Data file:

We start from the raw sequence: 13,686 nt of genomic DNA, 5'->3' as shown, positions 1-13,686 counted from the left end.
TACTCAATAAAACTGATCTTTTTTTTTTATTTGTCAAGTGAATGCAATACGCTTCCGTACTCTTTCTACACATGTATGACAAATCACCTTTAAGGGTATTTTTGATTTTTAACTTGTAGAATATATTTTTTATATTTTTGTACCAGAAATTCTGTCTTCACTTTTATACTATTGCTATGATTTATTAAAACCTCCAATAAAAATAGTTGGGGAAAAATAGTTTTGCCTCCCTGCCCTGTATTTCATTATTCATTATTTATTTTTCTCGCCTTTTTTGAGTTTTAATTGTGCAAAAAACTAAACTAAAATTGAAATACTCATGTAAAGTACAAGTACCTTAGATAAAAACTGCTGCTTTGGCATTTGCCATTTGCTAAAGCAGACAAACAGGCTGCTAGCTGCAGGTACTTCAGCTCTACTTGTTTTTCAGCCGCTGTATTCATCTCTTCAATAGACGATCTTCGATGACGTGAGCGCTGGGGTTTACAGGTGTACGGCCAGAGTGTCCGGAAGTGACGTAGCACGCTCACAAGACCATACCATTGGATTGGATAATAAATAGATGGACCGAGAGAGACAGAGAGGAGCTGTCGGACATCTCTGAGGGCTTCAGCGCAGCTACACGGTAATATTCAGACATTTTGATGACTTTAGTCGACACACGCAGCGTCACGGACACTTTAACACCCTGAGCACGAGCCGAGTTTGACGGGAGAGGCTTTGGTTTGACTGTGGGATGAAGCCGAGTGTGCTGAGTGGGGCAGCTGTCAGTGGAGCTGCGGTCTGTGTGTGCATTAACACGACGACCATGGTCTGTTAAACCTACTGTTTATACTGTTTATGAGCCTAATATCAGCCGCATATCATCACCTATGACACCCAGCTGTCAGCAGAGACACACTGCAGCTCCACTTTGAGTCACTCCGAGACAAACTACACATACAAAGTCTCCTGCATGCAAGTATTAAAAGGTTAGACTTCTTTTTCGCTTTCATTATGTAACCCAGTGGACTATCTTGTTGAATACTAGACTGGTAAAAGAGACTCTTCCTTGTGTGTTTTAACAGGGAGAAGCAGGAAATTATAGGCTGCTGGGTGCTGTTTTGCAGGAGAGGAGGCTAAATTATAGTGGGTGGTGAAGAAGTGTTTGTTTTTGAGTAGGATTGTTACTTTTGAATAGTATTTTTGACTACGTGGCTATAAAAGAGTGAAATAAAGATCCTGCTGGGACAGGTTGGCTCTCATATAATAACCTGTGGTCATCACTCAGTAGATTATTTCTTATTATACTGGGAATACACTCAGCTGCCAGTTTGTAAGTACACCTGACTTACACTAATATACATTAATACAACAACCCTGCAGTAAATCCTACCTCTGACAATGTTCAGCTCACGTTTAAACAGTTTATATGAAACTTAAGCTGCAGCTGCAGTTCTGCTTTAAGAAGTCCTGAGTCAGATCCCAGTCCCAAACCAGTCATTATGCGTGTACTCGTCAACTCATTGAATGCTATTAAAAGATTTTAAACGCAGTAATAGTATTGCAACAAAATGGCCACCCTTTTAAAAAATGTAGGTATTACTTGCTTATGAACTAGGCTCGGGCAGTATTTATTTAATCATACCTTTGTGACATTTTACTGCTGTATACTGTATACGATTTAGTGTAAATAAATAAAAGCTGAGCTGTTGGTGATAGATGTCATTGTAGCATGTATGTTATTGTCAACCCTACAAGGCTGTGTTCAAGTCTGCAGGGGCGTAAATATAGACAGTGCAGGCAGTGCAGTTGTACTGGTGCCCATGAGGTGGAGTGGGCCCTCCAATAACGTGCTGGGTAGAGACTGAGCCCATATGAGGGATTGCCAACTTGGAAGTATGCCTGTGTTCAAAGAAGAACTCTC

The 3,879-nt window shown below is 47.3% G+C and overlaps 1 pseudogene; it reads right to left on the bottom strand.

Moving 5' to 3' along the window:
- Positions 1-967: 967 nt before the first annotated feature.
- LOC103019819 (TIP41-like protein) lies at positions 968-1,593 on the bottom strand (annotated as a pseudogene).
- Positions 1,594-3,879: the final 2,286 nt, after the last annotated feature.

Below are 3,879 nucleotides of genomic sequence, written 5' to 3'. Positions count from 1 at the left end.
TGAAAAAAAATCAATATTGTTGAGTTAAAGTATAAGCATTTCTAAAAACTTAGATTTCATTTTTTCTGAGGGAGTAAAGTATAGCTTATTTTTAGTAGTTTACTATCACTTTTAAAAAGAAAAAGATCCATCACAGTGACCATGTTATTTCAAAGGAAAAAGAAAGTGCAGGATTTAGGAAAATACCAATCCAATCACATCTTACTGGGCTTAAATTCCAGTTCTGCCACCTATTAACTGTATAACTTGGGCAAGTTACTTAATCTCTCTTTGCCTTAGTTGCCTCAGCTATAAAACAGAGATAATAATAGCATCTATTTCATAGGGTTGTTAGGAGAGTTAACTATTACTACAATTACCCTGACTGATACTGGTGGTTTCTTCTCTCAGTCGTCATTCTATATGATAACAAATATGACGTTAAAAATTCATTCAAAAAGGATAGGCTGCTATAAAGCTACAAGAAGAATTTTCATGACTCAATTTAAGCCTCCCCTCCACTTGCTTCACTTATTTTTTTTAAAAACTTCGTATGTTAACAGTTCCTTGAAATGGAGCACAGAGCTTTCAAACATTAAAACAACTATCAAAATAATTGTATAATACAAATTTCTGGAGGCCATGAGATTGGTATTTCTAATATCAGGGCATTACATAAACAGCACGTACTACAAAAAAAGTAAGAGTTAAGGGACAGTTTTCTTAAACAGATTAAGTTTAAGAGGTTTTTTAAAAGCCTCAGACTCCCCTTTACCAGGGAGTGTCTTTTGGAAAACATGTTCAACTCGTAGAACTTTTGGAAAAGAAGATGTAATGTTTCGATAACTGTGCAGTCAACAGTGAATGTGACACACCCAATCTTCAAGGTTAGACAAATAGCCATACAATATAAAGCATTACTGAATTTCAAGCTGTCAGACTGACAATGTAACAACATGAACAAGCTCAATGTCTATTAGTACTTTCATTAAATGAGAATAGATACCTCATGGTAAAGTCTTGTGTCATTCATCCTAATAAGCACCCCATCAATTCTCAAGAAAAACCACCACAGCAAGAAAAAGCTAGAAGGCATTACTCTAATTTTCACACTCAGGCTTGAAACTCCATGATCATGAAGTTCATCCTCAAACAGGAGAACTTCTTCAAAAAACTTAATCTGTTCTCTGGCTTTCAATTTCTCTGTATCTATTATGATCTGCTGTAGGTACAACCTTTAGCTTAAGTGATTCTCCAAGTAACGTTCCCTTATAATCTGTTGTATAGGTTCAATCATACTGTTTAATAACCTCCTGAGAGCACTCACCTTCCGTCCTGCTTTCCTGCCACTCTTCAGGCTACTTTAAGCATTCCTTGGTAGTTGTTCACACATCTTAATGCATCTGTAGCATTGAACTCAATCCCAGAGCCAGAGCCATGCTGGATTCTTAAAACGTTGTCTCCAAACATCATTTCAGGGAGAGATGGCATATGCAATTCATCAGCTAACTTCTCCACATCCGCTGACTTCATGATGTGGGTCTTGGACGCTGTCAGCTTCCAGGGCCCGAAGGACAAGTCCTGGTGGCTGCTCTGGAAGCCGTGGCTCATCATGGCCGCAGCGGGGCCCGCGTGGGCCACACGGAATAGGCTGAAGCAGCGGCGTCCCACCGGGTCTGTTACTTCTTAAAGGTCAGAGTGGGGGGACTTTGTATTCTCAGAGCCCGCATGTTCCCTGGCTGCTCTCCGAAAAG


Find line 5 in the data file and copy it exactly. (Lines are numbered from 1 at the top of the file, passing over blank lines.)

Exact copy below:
- Positions 1-967: 967 nt before the first annotated feature.